Remarks by Dr. Timothy P. White – May 16, 2018

Remarks by Dr. Timothy P. White
Chancellor, California State University
CSU Board of Trustees Meeting – Chancellor’s Report
Long Beach, CA
May 16, 2018


Before I begin my report, it is my duty under the Education Code to notify the board of approved changes in admission practices before those changes can be enacted.

Two campuses provided justification and received permission to impact additional academic programs beginning with the fall 2019 term:

  • Channel Islands: Mechatronics, and
  • San Marcos: Biological Sciences

Through the annual impaction review process, two campuses have discontinued impaction for levels and academic programs for the 2019-2020 academic year:

  • Humboldt: First-time freshman and Environmental Resource Engineering, and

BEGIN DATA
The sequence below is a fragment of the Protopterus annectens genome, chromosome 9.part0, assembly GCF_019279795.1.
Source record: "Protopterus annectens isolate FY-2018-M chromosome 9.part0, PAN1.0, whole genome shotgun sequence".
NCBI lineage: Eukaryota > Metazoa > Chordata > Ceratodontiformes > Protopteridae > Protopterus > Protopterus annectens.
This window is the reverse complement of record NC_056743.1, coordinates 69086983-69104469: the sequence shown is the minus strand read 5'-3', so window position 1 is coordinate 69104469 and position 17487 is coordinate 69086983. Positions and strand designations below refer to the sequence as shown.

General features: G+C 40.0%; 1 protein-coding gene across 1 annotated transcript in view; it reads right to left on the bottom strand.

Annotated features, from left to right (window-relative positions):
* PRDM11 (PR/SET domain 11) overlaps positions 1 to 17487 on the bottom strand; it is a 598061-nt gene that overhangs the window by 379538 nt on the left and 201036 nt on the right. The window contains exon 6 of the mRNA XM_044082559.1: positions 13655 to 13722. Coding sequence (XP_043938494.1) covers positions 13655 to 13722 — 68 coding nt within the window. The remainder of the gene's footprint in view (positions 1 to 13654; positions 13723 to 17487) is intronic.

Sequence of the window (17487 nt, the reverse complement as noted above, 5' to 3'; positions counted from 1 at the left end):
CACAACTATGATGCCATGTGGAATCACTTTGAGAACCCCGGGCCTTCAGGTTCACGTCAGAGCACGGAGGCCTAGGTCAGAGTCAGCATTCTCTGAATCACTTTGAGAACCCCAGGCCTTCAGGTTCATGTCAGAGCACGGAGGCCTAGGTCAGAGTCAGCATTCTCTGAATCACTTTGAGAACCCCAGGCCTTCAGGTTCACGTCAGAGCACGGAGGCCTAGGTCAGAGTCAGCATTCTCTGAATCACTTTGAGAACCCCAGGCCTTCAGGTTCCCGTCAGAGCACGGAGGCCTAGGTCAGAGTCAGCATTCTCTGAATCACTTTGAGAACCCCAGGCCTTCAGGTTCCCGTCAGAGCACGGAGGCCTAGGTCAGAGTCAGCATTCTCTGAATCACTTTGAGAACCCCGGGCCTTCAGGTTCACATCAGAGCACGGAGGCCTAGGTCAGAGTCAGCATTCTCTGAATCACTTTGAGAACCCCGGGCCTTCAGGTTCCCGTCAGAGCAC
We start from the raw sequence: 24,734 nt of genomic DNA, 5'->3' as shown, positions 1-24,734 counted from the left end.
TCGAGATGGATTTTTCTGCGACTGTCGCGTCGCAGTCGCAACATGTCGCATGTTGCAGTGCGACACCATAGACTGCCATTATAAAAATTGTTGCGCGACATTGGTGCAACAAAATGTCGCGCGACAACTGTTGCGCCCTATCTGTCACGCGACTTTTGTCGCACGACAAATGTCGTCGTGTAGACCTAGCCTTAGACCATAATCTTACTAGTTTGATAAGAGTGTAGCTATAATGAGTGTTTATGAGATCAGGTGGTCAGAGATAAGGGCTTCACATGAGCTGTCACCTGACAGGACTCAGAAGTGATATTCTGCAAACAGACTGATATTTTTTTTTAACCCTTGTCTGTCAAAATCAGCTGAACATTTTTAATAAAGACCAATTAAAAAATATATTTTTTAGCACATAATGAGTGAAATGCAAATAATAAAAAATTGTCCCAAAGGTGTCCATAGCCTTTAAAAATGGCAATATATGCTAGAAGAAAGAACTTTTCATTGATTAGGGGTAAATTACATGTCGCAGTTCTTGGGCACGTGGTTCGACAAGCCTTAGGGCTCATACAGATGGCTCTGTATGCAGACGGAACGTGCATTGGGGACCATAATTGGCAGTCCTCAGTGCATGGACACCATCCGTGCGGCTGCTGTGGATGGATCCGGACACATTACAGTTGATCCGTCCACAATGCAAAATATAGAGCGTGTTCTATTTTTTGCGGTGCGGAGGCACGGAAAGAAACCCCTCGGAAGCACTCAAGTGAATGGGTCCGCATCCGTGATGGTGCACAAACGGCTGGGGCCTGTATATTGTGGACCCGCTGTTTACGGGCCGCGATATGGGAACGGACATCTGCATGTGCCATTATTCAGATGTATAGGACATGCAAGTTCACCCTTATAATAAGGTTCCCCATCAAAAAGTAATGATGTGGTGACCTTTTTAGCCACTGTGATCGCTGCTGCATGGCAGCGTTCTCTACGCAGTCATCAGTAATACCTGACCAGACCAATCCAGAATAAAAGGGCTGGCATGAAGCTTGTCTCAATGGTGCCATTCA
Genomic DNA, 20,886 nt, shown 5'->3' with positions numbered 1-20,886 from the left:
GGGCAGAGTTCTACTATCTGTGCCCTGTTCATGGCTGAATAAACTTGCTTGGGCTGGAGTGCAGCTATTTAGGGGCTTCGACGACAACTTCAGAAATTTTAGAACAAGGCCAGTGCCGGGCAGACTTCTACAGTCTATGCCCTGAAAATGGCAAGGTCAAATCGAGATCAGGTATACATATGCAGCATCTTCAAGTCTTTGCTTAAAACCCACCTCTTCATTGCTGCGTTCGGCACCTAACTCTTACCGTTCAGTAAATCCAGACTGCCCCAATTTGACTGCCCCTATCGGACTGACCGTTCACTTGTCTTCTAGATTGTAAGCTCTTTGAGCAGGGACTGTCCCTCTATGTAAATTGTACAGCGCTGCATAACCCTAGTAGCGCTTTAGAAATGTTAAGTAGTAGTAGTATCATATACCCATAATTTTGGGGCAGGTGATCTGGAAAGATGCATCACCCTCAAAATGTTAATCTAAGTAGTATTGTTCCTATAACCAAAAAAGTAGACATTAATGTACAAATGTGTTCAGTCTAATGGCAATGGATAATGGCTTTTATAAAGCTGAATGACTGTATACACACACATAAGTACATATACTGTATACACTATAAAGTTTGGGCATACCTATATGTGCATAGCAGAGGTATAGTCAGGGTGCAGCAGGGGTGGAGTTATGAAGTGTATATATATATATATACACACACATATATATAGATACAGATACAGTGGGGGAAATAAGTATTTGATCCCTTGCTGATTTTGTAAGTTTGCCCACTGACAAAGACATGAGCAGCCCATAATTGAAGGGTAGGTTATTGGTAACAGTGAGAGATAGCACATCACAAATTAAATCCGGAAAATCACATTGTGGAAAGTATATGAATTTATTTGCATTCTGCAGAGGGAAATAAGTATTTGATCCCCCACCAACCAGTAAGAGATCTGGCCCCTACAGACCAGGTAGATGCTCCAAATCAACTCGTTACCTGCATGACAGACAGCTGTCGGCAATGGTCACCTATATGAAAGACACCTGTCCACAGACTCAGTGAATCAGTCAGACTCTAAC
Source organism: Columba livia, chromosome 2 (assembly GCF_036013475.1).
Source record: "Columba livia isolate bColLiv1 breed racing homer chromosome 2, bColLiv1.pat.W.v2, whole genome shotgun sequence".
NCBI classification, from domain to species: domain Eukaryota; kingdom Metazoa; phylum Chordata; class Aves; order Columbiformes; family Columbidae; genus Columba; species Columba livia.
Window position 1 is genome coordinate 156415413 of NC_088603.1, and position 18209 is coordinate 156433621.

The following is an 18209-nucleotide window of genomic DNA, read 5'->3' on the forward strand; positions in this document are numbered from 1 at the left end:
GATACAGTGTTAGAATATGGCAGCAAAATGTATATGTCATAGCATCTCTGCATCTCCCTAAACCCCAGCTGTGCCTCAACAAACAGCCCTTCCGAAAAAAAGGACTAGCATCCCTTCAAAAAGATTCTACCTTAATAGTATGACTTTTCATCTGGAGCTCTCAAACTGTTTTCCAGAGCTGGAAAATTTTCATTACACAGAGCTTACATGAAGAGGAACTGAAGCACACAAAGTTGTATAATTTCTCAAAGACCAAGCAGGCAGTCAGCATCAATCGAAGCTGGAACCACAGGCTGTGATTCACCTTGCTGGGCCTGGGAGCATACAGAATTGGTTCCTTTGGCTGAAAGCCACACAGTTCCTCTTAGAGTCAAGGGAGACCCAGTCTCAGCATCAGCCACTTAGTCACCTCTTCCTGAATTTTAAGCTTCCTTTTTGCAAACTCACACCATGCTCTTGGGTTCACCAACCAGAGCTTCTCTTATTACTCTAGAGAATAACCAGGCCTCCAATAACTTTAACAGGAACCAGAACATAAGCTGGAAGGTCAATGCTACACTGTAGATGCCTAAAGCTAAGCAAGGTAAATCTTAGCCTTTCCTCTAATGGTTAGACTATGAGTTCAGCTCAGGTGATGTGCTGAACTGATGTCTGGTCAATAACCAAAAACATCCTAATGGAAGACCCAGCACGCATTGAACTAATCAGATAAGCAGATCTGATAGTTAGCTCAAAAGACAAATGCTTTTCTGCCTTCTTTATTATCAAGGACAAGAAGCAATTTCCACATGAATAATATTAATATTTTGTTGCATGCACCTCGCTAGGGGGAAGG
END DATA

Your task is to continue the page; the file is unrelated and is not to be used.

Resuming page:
• San Francisco: Apparel Design and Merchandising, Child and Adolescent Development, Dietetics, and Environmental Studies

The May Board of Trustees meeting is always one of transition.

Congratulations and thanks are in order for Trustee Reyes Salinas whose term as student trustee ends this month… and in two days’ time, Jorge will earn his masters in communication studies from Cal State Northridge.

Jorge, you are an outstanding leader, representative and champion for Cal State. We will miss your leadership here.

Thank you, Jorge, and congratulations to you and your family.

We must also congratulate and thank Trustee Emerita and CSSA president Maggie White, whose term is ending this month. Maggie is set to graduate next week with her master’s in public administration from Cal State Stanislaus.

Maggie is a tremendous leader and advocate for Cal State… indeed, an inspiration for countless students at Stanislaus State and throughout California.